Bishop’s apartheid dig at gay marriage opponents

People who believe in traditional marriage are equivalent to supporters of apartheid, according to a senior Anglican Bishop.

The Bishop of Salisbury, the Rt Revd Nicholas Holtam, has suggested Christians need to “rethink” the Bible in light of a shift in social attitudes to homosexuality.

He accused supporters of traditional marriage of being like Christians who used the Bible to justify slavery and apartheid.

Interpretation

The controversial statement was written in a letter to Labour Peer, Lord Alli, who asked the Bishop to clarify his position ahead of a crucial vote on same-sex marriage in the House of Lords on Monday.

Bishop Holtam distanced himself from the Church of England’s official position on same-sex marriage, saying: “Christian morality comes from the mix of Bible, Christian tradition and our reasoned experience”.

He added: “Sometimes Christians have had to rethink the priorities of the Gospel in the light of experience. No one now supports either slavery or apartheid. The Biblical texts have not changed; our interpretation has.”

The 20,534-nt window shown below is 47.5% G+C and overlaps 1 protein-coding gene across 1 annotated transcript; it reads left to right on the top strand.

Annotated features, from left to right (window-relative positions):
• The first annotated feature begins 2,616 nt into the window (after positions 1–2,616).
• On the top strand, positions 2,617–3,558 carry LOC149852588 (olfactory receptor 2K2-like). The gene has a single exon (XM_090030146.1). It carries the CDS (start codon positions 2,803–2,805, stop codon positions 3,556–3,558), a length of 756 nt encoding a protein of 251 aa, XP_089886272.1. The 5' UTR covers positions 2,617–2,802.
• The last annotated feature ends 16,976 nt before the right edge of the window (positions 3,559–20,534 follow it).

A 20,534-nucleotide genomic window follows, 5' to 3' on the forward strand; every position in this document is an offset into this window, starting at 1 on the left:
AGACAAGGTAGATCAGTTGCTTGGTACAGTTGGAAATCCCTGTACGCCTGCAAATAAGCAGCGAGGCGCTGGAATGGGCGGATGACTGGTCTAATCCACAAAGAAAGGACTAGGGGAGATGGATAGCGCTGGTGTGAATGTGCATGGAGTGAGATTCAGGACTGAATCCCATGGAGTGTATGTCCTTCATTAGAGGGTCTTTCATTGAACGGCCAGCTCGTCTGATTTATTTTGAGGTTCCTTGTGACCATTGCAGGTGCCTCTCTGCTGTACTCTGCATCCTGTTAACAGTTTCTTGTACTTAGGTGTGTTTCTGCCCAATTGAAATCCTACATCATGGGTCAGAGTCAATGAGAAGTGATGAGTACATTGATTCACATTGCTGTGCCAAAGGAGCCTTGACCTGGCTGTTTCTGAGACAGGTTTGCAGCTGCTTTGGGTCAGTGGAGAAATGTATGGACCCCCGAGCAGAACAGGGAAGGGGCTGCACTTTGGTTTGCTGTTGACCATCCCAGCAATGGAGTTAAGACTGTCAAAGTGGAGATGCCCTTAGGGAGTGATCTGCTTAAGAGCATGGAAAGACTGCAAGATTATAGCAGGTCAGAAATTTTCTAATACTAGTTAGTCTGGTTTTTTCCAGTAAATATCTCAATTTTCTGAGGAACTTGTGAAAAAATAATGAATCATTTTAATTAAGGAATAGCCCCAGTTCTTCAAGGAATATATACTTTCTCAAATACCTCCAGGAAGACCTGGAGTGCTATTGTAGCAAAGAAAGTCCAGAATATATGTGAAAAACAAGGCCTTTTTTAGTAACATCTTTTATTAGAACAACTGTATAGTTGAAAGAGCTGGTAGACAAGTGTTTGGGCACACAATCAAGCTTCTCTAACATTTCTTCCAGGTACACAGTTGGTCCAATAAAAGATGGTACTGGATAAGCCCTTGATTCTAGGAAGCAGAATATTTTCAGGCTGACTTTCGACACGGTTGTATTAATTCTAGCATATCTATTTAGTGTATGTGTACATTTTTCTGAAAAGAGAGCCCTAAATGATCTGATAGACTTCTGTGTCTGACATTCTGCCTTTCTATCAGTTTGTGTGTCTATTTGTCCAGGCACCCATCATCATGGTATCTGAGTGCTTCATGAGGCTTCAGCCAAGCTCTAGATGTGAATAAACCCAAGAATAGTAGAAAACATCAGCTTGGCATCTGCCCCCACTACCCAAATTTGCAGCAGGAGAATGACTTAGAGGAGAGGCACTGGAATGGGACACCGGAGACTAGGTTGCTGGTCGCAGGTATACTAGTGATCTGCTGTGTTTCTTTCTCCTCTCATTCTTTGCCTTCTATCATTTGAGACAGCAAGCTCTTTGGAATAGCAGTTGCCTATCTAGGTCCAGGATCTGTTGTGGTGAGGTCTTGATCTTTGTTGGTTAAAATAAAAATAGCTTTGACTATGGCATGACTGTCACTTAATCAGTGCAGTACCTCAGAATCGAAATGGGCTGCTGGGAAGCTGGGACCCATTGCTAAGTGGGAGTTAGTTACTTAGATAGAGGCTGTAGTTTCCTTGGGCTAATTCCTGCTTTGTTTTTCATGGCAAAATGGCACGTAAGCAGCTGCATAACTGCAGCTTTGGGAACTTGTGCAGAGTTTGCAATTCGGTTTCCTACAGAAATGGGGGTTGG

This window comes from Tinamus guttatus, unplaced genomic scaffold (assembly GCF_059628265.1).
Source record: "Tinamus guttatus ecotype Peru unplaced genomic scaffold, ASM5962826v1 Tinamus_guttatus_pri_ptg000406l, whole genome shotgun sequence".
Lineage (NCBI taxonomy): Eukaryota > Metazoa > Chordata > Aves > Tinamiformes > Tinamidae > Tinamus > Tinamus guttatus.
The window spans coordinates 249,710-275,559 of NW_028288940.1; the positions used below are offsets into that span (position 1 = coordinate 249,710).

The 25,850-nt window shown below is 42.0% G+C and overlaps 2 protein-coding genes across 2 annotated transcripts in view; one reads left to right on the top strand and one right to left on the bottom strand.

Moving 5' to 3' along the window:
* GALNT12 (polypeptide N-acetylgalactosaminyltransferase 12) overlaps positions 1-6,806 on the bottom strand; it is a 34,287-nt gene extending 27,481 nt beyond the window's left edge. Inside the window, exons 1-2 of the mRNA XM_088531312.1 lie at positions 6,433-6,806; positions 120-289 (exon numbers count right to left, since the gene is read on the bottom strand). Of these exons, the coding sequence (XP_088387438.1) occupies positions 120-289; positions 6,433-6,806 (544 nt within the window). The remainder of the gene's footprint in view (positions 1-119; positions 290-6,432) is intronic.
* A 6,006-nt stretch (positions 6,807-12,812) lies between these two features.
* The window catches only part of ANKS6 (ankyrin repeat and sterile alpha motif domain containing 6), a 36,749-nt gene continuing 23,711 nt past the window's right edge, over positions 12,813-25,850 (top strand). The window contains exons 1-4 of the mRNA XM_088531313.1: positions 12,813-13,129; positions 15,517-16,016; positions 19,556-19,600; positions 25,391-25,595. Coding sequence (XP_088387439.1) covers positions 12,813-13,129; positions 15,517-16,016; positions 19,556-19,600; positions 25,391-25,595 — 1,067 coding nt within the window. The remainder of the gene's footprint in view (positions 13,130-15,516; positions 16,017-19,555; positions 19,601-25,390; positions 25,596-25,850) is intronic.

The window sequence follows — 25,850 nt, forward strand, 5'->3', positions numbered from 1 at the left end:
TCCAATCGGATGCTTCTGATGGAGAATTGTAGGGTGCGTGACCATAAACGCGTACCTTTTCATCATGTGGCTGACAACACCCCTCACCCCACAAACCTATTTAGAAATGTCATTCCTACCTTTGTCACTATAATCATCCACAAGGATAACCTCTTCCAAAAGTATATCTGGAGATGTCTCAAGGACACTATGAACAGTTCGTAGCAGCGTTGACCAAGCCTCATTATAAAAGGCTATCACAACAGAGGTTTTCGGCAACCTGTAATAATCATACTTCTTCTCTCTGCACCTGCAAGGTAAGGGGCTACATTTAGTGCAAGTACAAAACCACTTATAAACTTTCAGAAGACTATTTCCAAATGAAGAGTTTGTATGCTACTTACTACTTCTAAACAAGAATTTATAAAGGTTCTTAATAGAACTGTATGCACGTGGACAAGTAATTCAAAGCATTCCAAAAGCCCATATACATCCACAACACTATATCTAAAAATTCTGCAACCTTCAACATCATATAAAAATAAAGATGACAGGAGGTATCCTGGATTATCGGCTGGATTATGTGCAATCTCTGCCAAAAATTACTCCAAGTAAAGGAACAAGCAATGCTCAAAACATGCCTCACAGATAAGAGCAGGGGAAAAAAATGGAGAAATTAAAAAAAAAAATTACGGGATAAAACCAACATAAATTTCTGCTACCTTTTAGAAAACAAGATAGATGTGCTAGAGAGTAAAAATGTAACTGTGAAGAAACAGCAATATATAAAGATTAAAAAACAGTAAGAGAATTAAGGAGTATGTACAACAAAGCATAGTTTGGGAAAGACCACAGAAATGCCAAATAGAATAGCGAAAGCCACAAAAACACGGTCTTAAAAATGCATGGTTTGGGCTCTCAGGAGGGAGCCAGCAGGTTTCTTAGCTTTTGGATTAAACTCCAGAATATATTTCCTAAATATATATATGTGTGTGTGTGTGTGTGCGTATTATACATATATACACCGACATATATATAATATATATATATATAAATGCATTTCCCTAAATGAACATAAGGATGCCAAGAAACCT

Endorsement

In his letter, published in The Daily Telegraph, the Bishop claimed allowing same-sex marriage would be a “very strong endorsement” of the institution of marriage.

Last week MPs voted in favour of the legislation but it has now gone to the House of Lords where Peers will debate and vote on the proposals.

Earlier this week it was reported that Peers from all main political parties were expected to oppose same-sex marriage in the House of Lords on Monday, with a vote described as “too close to call”.

Careless

Crossbench Peer Lord Dear, a former HM Inspector of Constabulary, is leading the opposition to the Bill and said about half of Peers who are speaking during the second reading debate on Monday are against gay marriage.

Senior Tory Baroness Warsi, a practising Muslim, refused to steer the proposals through the House of Lords, according to The Sunday Telegraph.

And Lord Luce, who served as a minister in Margaret Thatcher’s government, said the issue has been handled in a “careless manner” with “little consultation” and “little thought”.

Lord Dear said: “This is ill-thought through legislation that is being rushed through”.

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